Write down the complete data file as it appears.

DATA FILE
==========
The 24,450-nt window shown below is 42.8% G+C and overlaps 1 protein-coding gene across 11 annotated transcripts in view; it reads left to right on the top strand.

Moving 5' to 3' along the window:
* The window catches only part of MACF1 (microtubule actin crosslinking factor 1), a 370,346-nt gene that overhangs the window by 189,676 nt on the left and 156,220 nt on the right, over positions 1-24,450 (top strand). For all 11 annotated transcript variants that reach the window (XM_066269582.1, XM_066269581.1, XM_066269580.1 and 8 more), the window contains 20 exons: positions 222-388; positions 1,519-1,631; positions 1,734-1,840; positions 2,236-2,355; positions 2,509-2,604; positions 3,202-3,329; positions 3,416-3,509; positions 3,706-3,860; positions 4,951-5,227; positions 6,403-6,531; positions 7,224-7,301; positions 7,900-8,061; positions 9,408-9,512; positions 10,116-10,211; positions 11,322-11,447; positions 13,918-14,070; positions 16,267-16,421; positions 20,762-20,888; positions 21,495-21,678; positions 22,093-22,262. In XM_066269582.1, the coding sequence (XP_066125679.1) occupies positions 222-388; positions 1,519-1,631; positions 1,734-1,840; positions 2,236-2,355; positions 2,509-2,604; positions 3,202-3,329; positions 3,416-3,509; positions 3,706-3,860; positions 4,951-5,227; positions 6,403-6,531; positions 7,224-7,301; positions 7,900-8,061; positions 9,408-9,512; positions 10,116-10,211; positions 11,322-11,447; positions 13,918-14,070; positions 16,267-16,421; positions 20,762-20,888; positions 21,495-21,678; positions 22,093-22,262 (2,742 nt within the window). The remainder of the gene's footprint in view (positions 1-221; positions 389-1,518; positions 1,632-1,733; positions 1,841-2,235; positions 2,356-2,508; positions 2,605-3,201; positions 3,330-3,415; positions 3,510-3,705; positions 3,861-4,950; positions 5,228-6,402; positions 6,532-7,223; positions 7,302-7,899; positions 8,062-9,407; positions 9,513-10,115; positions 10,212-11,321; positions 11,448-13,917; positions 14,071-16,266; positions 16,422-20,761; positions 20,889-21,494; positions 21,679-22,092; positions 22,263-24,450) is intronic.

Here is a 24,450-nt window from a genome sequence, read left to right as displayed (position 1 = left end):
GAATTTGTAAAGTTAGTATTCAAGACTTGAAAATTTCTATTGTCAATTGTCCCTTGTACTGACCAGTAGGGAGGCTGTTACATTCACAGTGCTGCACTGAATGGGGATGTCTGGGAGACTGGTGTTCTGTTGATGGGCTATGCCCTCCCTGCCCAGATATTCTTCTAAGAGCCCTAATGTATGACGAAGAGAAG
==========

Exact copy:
The 24,450-nt window shown below is 42.8% G+C and overlaps 1 protein-coding gene across 11 annotated transcripts in view; it reads left to right on the top strand.

Moving 5' to 3' along the window:
* The window catches only part of MACF1 (microtubule actin crosslinking factor 1), a 370,346-nt gene that overhangs the window by 189,676 nt on the left and 156,220 nt on the right, over positions 1-24,450 (top strand). For all 11 annotated transcript variants that reach the window (XM_066269582.1, XM_066269581.1, XM_066269580.1 and 8 more), the window contains 20 exons: positions 222-388; positions 1,519-1,631; positions 1,734-1,840; positions 2,236-2,355; positions 2,509-2,604; positions 3,202-3,329; positions 3,416-3,509; positions 3,706-3,860; positions 4,951-5,227; positions 6,403-6,531; positions 7,224-7,301; positions 7,900-8,061; positions 9,408-9,512; positions 10,116-10,211; positions 11,322-11,447; positions 13,918-14,070; positions 16,267-16,421; positions 20,762-20,888; positions 21,495-21,678; positions 22,093-22,262. In XM_066269582.1, the coding sequence (XP_066125679.1) occupies positions 222-388; positions 1,519-1,631; positions 1,734-1,840; positions 2,236-2,355; positions 2,509-2,604; positions 3,202-3,329; positions 3,416-3,509; positions 3,706-3,860; positions 4,951-5,227; positions 6,403-6,531; positions 7,224-7,301; positions 7,900-8,061; positions 9,408-9,512; positions 10,116-10,211; positions 11,322-11,447; positions 13,918-14,070; positions 16,267-16,421; positions 20,762-20,888; positions 21,495-21,678; positions 22,093-22,262 (2,742 nt within the window). The remainder of the gene's footprint in view (positions 1-221; positions 389-1,518; positions 1,632-1,733; positions 1,841-2,235; positions 2,356-2,508; positions 2,605-3,201; positions 3,330-3,415; positions 3,510-3,705; positions 3,861-4,950; positions 5,228-6,402; positions 6,532-7,223; positions 7,302-7,899; positions 8,062-9,407; positions 9,513-10,115; positions 10,212-11,321; positions 11,448-13,917; positions 14,071-16,266; positions 16,422-20,761; positions 20,889-21,494; positions 21,679-22,092; positions 22,263-24,450) is intronic.

Here is a 24,450-nt window from a genome sequence, read left to right as displayed (position 1 = left end):
GAATTTGTAAAGTTAGTATTCAAGACTTGAAAATTTCTATTGTCAATTGTCCCTTGTACTGACCAGTAGGGAGGCTGTTACATTCACAGTGCTGCACTGAATGGGGATGTCTGGGAGACTGGTGTTCTGTTGATGGGCTATGCCCTCCCTGCCCAGATATTCTTCTAAGAGCCCTAATGTATGACGAAGAGAAG